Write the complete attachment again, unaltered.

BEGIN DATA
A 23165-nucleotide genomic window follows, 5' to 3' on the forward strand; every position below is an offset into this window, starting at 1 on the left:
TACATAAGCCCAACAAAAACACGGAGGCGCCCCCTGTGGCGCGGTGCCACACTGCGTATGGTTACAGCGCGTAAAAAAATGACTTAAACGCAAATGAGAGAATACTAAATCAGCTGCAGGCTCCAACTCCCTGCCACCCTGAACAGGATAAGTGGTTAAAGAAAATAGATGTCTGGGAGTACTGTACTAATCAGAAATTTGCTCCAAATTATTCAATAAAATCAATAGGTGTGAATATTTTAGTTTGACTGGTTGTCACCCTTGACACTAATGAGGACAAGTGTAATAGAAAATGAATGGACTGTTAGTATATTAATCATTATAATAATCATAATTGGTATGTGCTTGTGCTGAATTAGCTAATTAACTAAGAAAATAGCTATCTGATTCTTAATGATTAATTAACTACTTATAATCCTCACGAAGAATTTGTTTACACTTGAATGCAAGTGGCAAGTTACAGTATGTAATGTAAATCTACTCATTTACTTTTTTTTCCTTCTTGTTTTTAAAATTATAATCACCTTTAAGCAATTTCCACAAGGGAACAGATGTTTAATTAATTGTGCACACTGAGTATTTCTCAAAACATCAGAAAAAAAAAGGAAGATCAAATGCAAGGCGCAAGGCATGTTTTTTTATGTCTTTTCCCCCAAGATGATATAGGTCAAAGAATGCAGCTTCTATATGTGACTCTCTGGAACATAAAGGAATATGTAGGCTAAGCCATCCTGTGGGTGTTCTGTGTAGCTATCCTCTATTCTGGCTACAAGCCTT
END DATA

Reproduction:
A 23165-nucleotide genomic window follows, 5' to 3' on the forward strand; every position below is an offset into this window, starting at 1 on the left:
TACATAAGCCCAACAAAAACACGGAGGCGCCCCCTGTGGCGCGGTGCCACACTGCGTATGGTTACAGCGCGTAAAAAAATGACTTAAACGCAAATGAGAGAATACTAAATCAGCTGCAGGCTCCAACTCCCTGCCACCCTGAACAGGATAAGTGGTTAAAGAAAATAGATGTCTGGGAGTACTGTACTAATCAGAAATTTGCTCCAAATTATTCAATAAAATCAATAGGTGTGAATATTTTAGTTTGACTGGTTGTCACCCTTGACACTAATGAGGACAAGTGTAATAGAAAATGAATGGACTGTTAGTATATTAATCATTATAATAATCATAATTGGTATGTGCTTGTGCTGAATTAGCTAATTAACTAAGAAAATAGCTATCTGATTCTTAATGATTAATTAACTACTTATAATCCTCACGAAGAATTTGTTTACACTTGAATGCAAGTGGCAAGTTACAGTATGTAATGTAAATCTACTCATTTACTTTTTTTTCCTTCTTGTTTTTAAAATTATAATCACCTTTAAGCAATTTCCACAAGGGAACAGATGTTTAATTAATTGTGCACACTGAGTATTTCTCAAAACATCAGAAAAAAAAAGGAAGATCAAATGCAAGGCGCAAGGCATGTTTTTTTATGTCTTTTCCCCCAAGATGATATAGGTCAAAGAATGCAGCTTCTATATGTGACTCTCTGGAACATAAAGGAATATGTAGGCTAAGCCATCCTGTGGGTGTTCTGTGTAGCTATCCTCTATTCTGGCTACAAGCCTT